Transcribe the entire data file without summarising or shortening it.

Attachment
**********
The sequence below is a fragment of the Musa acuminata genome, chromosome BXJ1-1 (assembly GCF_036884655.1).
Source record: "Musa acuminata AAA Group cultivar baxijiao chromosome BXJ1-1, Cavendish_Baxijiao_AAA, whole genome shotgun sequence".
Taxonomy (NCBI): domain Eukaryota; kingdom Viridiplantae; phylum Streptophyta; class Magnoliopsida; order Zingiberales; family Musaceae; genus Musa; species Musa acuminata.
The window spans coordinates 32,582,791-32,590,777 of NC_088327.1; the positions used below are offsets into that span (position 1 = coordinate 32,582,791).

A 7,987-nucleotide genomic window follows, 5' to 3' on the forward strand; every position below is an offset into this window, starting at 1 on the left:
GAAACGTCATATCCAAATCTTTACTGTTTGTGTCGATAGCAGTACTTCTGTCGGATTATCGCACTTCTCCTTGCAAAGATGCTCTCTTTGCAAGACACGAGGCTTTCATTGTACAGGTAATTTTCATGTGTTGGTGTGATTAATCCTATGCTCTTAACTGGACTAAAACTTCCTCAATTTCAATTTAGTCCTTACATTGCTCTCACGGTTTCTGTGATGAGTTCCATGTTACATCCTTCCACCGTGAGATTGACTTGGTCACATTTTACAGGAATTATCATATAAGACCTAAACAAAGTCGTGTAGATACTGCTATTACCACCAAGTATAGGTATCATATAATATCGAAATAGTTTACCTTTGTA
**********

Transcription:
The sequence below is a fragment of the Musa acuminata genome, chromosome BXJ1-1 (assembly GCF_036884655.1).
Source record: "Musa acuminata AAA Group cultivar baxijiao chromosome BXJ1-1, Cavendish_Baxijiao_AAA, whole genome shotgun sequence".
Taxonomy (NCBI): domain Eukaryota; kingdom Viridiplantae; phylum Streptophyta; class Magnoliopsida; order Zingiberales; family Musaceae; genus Musa; species Musa acuminata.
The window spans coordinates 32,582,791-32,590,777 of NC_088327.1; the positions used below are offsets into that span (position 1 = coordinate 32,582,791).

A 7,987-nucleotide genomic window follows, 5' to 3' on the forward strand; every position below is an offset into this window, starting at 1 on the left:
GAAACGTCATATCCAAATCTTTACTGTTTGTGTCGATAGCAGTACTTCTGTCGGATTATCGCACTTCTCCTTGCAAAGATGCTCTCTTTGCAAGACACGAGGCTTTCATTGTACAGGTAATTTTCATGTGTTGGTGTGATTAATCCTATGCTCTTAACTGGACTAAAACTTCCTCAATTTCAATTTAGTCCTTACATTGCTCTCACGGTTTCTGTGATGAGTTCCATGTTACATCCTTCCACCGTGAGATTGACTTGGTCACATTTTACAGGAATTATCATATAAGACCTAAACAAAGTCGTGTAGATACTGCTATTACCACCAAGTATAGGTATCATATAATATCGAAATAGTTTACCTTTGTA